Ramblings: Fantasy Guide Walkthrough; Future Contract Extensions; Martin Necas & More (Aug 10)

Alexander MacLean


Despite the fact that I contribute to the DobberHockey Fantasy Guide, complete a lot of my own projections, and publish other content including cap league rankings, salary projections, and other thoughts on fantasy strategy, being able to read Dobber's fantasy guide is always something I look forward to every summer. There's so much thought and time put into it, and for us fantasy addicts, it gets your brain thinking in a way that the conversation around the water cooler at work just never seems to manage.

Starting with the schedule, the guide runs through the fact that the season starts with games by Nashville and San Jose over in Prague, and I've noted in previous Ramblings that players from those two teams are good targets early on, as those are the only two teams that play twice in that first week of fantasy hockey. Lots of fantasy GMs like to pick the sleepers in the late rounds, and while I also swing for upside later in the draft, the last round or two is players that are often soon dropped anyways, so plan for that. Draft your last player or two based on someone you know you're going to stream out anyways, and pick the best streaming option left in the pile. Those Nashville and San Jose players, especially the ones that will give you a good floor of peripheral production, make great last picks in drafts.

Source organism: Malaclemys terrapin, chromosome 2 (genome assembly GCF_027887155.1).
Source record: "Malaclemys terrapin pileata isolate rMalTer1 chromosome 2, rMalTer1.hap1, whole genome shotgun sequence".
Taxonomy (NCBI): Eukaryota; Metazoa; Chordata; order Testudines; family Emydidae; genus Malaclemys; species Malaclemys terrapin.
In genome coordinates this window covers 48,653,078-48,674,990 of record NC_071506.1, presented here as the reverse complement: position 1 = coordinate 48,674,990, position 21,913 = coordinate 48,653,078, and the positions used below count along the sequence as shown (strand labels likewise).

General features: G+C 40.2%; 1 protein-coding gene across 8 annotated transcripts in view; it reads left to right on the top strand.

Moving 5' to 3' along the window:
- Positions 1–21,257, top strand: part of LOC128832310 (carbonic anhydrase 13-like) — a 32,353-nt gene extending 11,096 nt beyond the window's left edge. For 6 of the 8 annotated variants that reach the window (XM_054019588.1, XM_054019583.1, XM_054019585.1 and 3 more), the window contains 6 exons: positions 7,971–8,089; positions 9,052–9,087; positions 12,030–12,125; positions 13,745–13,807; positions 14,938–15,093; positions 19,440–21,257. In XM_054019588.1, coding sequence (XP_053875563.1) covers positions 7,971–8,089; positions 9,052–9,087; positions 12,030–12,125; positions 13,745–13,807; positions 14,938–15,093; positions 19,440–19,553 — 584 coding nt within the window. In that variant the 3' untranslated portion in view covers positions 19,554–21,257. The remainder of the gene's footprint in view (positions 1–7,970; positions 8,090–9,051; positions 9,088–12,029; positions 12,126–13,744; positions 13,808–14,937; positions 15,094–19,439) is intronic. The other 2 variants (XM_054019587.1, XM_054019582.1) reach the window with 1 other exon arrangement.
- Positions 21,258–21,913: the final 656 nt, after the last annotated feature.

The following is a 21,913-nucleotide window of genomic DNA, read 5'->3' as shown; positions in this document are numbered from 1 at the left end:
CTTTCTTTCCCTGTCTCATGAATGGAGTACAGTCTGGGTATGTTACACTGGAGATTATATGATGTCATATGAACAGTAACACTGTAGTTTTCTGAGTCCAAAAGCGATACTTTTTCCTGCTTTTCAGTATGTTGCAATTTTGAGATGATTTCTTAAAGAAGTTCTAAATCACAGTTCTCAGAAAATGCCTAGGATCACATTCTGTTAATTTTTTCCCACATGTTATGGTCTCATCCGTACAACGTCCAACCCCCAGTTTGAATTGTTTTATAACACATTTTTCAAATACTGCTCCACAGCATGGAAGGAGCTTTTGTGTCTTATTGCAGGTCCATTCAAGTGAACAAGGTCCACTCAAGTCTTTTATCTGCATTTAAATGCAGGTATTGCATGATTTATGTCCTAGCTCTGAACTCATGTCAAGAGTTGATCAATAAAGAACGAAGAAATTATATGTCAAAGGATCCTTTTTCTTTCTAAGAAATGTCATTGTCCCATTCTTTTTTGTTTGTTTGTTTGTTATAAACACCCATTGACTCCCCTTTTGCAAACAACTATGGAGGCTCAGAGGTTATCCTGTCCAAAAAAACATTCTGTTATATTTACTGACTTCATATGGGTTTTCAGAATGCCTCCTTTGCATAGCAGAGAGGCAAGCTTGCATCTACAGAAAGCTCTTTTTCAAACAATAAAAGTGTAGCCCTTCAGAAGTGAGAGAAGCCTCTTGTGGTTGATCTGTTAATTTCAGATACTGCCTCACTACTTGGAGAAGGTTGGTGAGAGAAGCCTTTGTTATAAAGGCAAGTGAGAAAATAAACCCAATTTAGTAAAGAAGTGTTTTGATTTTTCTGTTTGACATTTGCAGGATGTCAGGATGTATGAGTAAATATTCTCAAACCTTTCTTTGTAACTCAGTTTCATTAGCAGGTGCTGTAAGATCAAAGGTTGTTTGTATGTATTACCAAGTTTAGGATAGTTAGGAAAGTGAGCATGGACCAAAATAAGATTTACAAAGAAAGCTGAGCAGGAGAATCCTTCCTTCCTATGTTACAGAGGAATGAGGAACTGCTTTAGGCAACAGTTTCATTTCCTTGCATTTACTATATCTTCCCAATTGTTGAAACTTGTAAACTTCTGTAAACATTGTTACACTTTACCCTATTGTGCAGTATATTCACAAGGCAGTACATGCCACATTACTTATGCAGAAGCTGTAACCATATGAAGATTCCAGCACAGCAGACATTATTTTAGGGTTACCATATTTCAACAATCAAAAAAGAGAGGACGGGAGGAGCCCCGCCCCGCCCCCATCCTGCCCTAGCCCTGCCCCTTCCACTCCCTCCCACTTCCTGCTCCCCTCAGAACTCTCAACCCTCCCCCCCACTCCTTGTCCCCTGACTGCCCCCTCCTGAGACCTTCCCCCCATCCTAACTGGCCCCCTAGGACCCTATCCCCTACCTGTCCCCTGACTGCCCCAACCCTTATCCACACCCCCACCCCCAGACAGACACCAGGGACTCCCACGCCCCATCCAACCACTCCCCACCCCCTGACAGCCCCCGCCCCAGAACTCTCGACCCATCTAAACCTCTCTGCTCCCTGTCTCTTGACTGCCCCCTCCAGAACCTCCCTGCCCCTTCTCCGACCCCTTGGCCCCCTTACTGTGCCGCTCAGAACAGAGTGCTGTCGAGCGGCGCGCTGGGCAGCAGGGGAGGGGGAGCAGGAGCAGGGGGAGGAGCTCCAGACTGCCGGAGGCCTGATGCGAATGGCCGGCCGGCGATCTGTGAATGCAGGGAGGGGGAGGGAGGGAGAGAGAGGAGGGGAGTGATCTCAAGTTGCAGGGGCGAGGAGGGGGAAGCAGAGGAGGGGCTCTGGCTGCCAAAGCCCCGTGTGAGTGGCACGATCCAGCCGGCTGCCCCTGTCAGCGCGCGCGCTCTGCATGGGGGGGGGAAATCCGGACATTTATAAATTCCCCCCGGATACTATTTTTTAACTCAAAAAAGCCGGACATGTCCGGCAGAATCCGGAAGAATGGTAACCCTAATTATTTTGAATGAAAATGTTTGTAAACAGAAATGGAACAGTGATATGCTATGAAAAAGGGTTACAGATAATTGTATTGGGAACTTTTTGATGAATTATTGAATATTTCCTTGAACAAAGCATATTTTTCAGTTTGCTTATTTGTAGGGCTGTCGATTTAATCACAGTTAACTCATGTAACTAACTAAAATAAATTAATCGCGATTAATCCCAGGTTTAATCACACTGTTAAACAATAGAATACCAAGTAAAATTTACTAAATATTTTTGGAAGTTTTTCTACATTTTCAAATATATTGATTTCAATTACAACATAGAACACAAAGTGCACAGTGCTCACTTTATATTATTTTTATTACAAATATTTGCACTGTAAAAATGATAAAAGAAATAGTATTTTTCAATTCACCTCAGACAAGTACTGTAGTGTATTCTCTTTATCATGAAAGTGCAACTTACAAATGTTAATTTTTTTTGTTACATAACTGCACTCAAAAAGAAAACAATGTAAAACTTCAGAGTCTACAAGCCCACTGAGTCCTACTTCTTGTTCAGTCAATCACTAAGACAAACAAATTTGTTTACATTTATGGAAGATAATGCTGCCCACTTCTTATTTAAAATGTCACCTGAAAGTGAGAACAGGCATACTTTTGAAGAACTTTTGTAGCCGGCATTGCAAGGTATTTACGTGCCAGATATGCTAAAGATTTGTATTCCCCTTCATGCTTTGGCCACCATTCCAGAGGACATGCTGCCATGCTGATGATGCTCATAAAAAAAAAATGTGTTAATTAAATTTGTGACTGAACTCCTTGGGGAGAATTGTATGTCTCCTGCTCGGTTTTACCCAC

Another scheduling focus is which teams have the most and least back-to-back (B2B) sets of games, and understanding how that could (and will) affect your goaltending. Knowing how to plan which backups to own, when you need to look into owning the handcuff, and which backups to avoid because a smaller amount of B2Bs force them into games less, can mean the difference between targeting Eric Comrie last year versus Semyon Varlamov (both teams having been profiled for those reasons in last year's guide).


Then, we get to the sleeper picks. These are separated by conference, and include players inside the top-50, and outside the top-250, as they cover various league sizes and formats while trying to find value in underrated or underappreciated players. Regardless of your league or setup, there are some interesting names to be found.

For the guide, I write the